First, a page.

PETALING JAYA: A balanced budget is not part of the government’s plan as its middle-term target is to bring down the budget deficit within 3% to 3.5% by 2025, said Minister in the Prime Minister’s Department (Economy) Datuk Seri Mustapa Mohamed.
He said the government believed it is a modest ambition to reduce the deficit to 3.5% through more efficient tax collection machinery and diversified revenue base.
“It is impossible to achieve budget balance for Malaysia at this moment and this is not an opportune time to discuss higher taxes as we are still in repressive mode,” he added.
Mustapa was asked whether the government planned to reintroduce the goods and services tax or was looking to introduce capital gain tax, windfall tax, or any other form of new taxes, at the virtual Invest Malaysia 2021 Series 1 “Fireside Chat: 12MP – Opportunities and Challenges” today.
At present, he said, the country sees a huge increase in government expenditure while striving to reduce the budget deficit. “There will come a time when the government needs to revisit the whole (tax) issue because it is simply not sustainable.”
On the status of Malaysia in the Comprehensive and Progressive Agreement for Trans-Pacific Partnership (CPTPP) and the Regional Comprehensive Economic Partnership (RCEP), Mustapa said Malaysia will ratify RCEP by end of this year while CPTPP is work in progress.
“All these agreements require amendments to our laws. There are a few challenges ... one is public acceptance in opening up Malaysia’s economy to foreign competition. The government is amending some laws, such as those related to labour and intellectual property,” he said.
Prime Minister Datuk Seri Ismail Sabri Yaakob said Malaysia’s future lies in the Malaysia Digital Economy blueprint MyDigital and National Fourth Industry Revolution (4IR) and the government has identified key strategies in economic reforms designed to escalate recovery and enhance the country’s competitive landscape for investors.
“Both MyDigital and 4IR are aligned with the National Policy on Science, Technology, and Innovation 2021-2030 which aims to develop Malaysia as a high-tech nation by 2030. With 4IR, we aim to create an ecosystem within our economy that will be led by science, technology, and innovation. It will facilitate local technology development by creating economic opportunities and developing talent in areas such as artificial intelligence, Intenet of Things and blockchain technologies.
“With MyDigital, areas of policy-making will be focusing on developing infrastructure and human capital. These will ensure broad access and optimum utilisation of new generation of technologies, and allow wider participation from regional and international investors,“ he said in the keynote address of Invest Malaysia 2021 Series 1.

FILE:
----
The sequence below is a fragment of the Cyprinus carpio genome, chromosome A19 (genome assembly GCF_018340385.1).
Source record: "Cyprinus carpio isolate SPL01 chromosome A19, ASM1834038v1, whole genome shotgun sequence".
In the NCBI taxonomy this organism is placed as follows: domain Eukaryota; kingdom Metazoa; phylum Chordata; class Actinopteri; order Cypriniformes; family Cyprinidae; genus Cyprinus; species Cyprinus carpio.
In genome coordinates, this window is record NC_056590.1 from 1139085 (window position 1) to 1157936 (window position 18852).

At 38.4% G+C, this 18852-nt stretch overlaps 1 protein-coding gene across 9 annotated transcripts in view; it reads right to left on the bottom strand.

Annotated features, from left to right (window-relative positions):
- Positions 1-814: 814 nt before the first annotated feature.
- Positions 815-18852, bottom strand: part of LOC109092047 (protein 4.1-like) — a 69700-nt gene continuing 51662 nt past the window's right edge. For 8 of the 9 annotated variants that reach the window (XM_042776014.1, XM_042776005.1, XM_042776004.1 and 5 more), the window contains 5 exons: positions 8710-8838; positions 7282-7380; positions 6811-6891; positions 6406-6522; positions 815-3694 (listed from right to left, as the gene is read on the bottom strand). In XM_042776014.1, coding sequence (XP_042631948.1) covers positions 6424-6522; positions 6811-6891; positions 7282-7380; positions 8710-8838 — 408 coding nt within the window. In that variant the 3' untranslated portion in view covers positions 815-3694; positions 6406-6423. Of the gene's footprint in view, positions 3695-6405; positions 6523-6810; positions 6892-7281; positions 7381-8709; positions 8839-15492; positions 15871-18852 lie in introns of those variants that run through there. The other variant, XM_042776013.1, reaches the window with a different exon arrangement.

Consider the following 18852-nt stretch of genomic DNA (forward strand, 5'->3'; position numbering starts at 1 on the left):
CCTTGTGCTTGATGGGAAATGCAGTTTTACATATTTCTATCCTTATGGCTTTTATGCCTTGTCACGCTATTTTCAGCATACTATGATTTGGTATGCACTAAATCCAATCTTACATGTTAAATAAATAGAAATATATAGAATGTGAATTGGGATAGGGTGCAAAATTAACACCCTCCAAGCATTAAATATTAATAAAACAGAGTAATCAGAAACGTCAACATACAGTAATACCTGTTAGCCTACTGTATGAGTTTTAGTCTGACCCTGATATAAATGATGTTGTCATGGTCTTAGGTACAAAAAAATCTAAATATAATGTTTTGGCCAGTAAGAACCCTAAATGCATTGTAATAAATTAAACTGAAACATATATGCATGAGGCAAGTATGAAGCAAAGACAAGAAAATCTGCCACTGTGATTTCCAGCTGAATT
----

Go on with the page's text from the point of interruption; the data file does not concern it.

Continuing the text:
He added that Malaysia provides the most conducive environment for the business communities as the country is the gateway to Asean market through the RCEP.
“The 15 countries within the RCEP alone are generating almost 30% of the global GDP. It has been estimated that the overall aggregate GDP income would increase US$174 billion by 2030.
“This will give our corporations and micro, small, and medium enterprises (MSMEs) a more leveled playing field while facilitating access to larger regional markets,” he said.
He said Malaysia remains an active key player in CPTPP and the international economic collaboration provides more than 500 million participation with combined GDP totalling US$10 trillion.
Finance Minister Tengku Datuk Seri Zafrul Abdul Aziz said the domestic economy is expected to be fully reopened by the end of this year before resuming prepandemic growth in 2022.
“Malaysia’s growth rate has been projected at 5.8% and 6% by the World Bank and the IMF, respectively. This performance will be supported by gradual normalisation of domestic economic activities as well as the positive spillover effects from continued improvement in external demand.
“Additional growth drivers include increased commodity-related production capacity, a global tech upcycle, and faster progress of large infrastructure projects with high multiplier effects,” he said in his Budget 2022 Preview speech.
Tengku Zafrul said financial assistance will remain for those most impacted, especially the B40 group, the unemployed, and the vulnerable.
“Support for businesses will remain steadfast via affordable financing schemes better access to credit or grants to support corporations while pivoting them towards increased automation and digitalisation.
“There will be increased focus on sustainability and improving the resilience of our enviroment and water assets following increased focus towards environmental, social and governance, net zero emission targets, and further development of our circular economy.”
Tengku Zafrul said the Finance Ministry will continue to intervene in upskilling the labour market and supporting the country’s human development plans.
“We will improve the labour markets by, among others, focusing on high incentives in addition to subsidising wages and enhancing fiscal prudence by improving the government’s procurement and debt management process while enhancing tax enforcement measures,“ he added.